Kenya: Na Shukuru Sana Ondati

We’ve been in Ondati, Kenya, for 6 weeks now and time is flying by!  Our time here so far has mostly consisted of creating awareness of the TAMTF self-sufficient school model.  All students and staff can now detail the main objectives for this year.  Everyone is excited to improve current projects, as well as start new ones, and we have allotted time for project training in the school day.  To date we have had multiple project meetings with students, committee, teaching staff and general staff to discuss the implementation of the model.

The past few weeks have really been an experience! As Project Officers this time has been so valuable, in understanding the Ondati perspective of TAMTF’s role here in Ondati.  We feel that we have overcome the main misconception of seeing TAMTF as a donor, and have the support and time of all parties involved.  We have started project training in all areas, in particular nursery trees, where an expert came in for 3 days to train and educate the girls on budding and grafting the fruit trees.  This will increase the sale price significantly.  Fruit trees, which were selling onsite, and at the local market for 15 Kshs, can now be valued at 200 Kshs, given the work we have done is successful.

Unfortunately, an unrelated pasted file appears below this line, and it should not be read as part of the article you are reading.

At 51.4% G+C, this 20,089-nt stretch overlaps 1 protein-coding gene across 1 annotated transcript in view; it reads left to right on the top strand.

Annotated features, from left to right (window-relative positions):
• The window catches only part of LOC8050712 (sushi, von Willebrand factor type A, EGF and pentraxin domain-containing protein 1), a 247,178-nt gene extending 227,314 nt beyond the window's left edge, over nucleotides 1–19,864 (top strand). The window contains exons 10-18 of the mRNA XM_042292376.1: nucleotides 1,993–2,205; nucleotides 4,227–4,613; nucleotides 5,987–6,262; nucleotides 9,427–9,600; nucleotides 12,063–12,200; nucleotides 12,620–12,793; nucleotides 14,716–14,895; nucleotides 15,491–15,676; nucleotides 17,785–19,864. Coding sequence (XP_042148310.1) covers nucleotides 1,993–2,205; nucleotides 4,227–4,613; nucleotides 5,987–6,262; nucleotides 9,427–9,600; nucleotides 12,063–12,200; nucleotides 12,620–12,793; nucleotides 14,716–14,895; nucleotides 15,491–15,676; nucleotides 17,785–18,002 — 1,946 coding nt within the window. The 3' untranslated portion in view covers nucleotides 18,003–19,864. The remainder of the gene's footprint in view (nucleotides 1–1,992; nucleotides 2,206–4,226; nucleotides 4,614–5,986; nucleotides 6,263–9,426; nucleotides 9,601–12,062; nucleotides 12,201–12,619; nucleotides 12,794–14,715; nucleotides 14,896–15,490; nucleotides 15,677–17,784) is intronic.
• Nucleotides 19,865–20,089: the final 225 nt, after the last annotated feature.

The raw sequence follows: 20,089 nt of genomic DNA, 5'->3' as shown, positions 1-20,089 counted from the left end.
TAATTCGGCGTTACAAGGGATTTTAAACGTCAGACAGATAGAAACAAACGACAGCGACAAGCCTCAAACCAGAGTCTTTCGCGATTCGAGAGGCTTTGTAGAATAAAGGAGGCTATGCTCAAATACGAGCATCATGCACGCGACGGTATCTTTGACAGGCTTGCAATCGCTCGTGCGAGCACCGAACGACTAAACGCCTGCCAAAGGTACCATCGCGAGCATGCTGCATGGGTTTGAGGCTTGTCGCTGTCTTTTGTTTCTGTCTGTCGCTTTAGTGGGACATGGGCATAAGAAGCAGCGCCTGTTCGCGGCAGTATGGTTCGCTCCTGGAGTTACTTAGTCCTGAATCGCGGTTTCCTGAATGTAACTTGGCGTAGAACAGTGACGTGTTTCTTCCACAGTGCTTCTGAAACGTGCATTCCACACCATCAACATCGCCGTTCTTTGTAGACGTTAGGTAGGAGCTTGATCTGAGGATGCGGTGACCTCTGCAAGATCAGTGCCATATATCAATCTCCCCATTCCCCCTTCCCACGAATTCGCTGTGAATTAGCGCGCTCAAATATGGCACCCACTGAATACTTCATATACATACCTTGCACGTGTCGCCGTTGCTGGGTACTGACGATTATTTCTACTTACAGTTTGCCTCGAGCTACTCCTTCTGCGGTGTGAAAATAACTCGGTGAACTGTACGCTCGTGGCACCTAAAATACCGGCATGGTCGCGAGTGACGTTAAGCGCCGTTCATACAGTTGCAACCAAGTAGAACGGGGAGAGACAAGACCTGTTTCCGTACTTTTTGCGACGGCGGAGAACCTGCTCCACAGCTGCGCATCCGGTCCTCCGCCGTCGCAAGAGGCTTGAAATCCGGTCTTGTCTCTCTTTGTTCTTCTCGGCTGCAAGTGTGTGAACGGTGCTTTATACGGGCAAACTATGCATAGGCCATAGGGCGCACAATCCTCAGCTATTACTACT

Asides from work, we have settled into the new volunteer house very well.  It’s the talk of the town, or village shall we say, and we have planned a house warming party for next Friday.  Even after our departure, we can already tell that the house will be an invaluable investment.  We already have 2 confirmed volunteers arriving within the month of June.  It’s very exciting!  As we speak we’re compiling a list of sweet treats to bring for us from the UK i.e. hot chocolate and Thai green curry paste. And of course the skills that they are bringing are ones which are much needed.  In return all visitors will receive nutritious, varied, and filling meals cooked by us, and an overall extraordinary experience.  We consider ourselves experts in the jiko department (jiko is a clay cooking stove) although I feel that the wider community differ in their opinion. We have yet to master ugali, mandazis and chapattis.

The plans for the next few weeks our well underway.  We have interviews next Monday for the new school Principal, a very integral part of the school’s new management structure.  We hope that by creating this newly adjusted position that there will be a very strong link between the academic and non-academic staff at the school.  The job description has been written accordingly so that the candidate will be responsible to oversee all work at the school, including all the businesses and finances. 

We’re feeling very optimistic and hope that all goes according to plan.  Please keep your fingers crossed that 2011 will be a good year for Ondati.

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